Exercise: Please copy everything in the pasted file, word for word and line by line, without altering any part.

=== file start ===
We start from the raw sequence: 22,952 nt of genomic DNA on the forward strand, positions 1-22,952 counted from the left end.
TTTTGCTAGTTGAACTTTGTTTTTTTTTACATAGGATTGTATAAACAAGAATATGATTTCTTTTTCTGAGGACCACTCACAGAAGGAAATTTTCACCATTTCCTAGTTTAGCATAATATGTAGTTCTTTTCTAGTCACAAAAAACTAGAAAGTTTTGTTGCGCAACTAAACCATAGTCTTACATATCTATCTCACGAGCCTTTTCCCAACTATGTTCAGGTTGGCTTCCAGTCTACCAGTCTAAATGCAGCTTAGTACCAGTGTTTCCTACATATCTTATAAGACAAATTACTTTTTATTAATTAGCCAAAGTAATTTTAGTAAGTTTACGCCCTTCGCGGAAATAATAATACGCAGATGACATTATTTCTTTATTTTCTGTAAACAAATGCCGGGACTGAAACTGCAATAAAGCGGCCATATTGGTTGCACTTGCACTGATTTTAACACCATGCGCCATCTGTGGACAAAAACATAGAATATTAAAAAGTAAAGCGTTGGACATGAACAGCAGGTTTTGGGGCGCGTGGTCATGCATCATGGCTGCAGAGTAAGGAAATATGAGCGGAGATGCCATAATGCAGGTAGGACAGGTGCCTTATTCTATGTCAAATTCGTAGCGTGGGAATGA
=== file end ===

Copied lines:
We start from the raw sequence: 22,952 nt of genomic DNA on the forward strand, positions 1-22,952 counted from the left end.
TTTTGCTAGTTGAACTTTGTTTTTTTTTACATAGGATTGTATAAACAAGAATATGATTTCTTTTTCTGAGGACCACTCACAGAAGGAAATTTTCACCATTTCCTAGTTTAGCATAATATGTAGTTCTTTTCTAGTCACAAAAAACTAGAAAGTTTTGTTGCGCAACTAAACCATAGTCTTACATATCTATCTCACGAGCCTTTTCCCAACTATGTTCAGGTTGGCTTCCAGTCTACCAGTCTAAATGCAGCTTAGTACCAGTGTTTCCTACATATCTTATAAGACAAATTACTTTTTATTAATTAGCCAAAGTAATTTTAGTAAGTTTACGCCCTTCGCGGAAATAATAATACGCAGATGACATTATTTCTTTATTTTCTGTAAACAAATGCCGGGACTGAAACTGCAATAAAGCGGCCATATTGGTTGCACTTGCACTGATTTTAACACCATGCGCCATCTGTGGACAAAAACATAGAATATTAAAAAGTAAAGCGTTGGACATGAACAGCAGGTTTTGGGGCGCGTGGTCATGCATCATGGCTGCAGAGTAAGGAAATATGAGCGGAGATGCCATAATGCAGGTAGGACAGGTGCCTTATTCTATGTCAAATTCGTAGCGTGGGAATGA